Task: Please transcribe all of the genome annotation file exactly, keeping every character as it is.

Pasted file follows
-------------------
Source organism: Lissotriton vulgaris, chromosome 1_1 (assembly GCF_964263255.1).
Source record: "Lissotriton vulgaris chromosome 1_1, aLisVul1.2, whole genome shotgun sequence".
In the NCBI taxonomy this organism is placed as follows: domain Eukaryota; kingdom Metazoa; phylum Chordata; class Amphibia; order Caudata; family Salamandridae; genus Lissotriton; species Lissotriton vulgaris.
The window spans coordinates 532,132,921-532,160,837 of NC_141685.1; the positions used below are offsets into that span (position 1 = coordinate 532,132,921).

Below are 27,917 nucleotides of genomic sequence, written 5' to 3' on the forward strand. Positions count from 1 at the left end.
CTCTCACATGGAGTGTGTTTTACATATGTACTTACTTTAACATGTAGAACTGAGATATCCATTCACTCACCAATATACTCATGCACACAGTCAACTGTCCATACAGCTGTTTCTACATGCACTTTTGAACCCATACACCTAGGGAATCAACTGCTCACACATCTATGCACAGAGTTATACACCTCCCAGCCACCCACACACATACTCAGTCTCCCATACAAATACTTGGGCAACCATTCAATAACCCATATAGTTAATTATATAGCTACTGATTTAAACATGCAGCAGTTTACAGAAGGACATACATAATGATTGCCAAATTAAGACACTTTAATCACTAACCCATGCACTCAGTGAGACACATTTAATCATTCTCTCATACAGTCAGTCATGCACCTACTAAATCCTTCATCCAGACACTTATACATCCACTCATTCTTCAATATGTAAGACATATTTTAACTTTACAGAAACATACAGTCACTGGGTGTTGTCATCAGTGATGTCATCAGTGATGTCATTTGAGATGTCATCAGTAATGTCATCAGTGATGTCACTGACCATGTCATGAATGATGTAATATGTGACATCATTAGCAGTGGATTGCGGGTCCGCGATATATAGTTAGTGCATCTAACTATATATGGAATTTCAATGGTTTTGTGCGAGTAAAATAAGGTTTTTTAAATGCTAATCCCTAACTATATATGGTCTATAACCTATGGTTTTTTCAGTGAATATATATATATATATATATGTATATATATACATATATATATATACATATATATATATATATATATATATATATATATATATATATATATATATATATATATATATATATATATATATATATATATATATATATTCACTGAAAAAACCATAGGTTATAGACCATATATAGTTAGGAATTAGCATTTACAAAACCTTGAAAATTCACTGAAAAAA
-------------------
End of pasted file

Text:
Source organism: Lissotriton vulgaris, chromosome 1_1 (assembly GCF_964263255.1).
Source record: "Lissotriton vulgaris chromosome 1_1, aLisVul1.2, whole genome shotgun sequence".
In the NCBI taxonomy this organism is placed as follows: domain Eukaryota; kingdom Metazoa; phylum Chordata; class Amphibia; order Caudata; family Salamandridae; genus Lissotriton; species Lissotriton vulgaris.
The window spans coordinates 532,132,921-532,160,837 of NC_141685.1; the positions used below are offsets into that span (position 1 = coordinate 532,132,921).

Below are 27,917 nucleotides of genomic sequence, written 5' to 3' on the forward strand. Positions count from 1 at the left end.
CTCTCACATGGAGTGTGTTTTACATATGTACTTACTTTAACATGTAGAACTGAGATATCCATTCACTCACCAATATACTCATGCACACAGTCAACTGTCCATACAGCTGTTTCTACATGCACTTTTGAACCCATACACCTAGGGAATCAACTGCTCACACATCTATGCACAGAGTTATACACCTCCCAGCCACCCACACACATACTCAGTCTCCCATACAAATACTTGGGCAACCATTCAATAACCCATATAGTTAATTATATAGCTACTGATTTAAACATGCAGCAGTTTACAGAAGGACATACATAATGATTGCCAAATTAAGACACTTTAATCACTAACCCATGCACTCAGTGAGACACATTTAATCATTCTCTCATACAGTCAGTCATGCACCTACTAAATCCTTCATCCAGACACTTATACATCCACTCATTCTTCAATATGTAAGACATATTTTAACTTTACAGAAACATACAGTCACTGGGTGTTGTCATCAGTGATGTCATCAGTGATGTCATTTGAGATGTCATCAGTAATGTCATCAGTGATGTCACTGACCATGTCATGAATGATGTAATATGTGACATCATTAGCAGTGGATTGCGGGTCCGCGATATATAGTTAGTGCATCTAACTATATATGGAATTTCAATGGTTTTGTGCGAGTAAAATAAGGTTTTTTAAATGCTAATCCCTAACTATATATGGTCTATAACCTATGGTTTTTTCAGTGAATATATATATATATATATATGTATATATATACATATATATATATACATATATATATATATATATATATATATATATATATATATATATATATATATATATATATATATATATATATATATATATATATATATATTCACTGAAAAAACCATAGGTTATAGACCATATATAGTTAGGAATTAGCATTTACAAAACCTTGAAAATTCACTGAAAAAA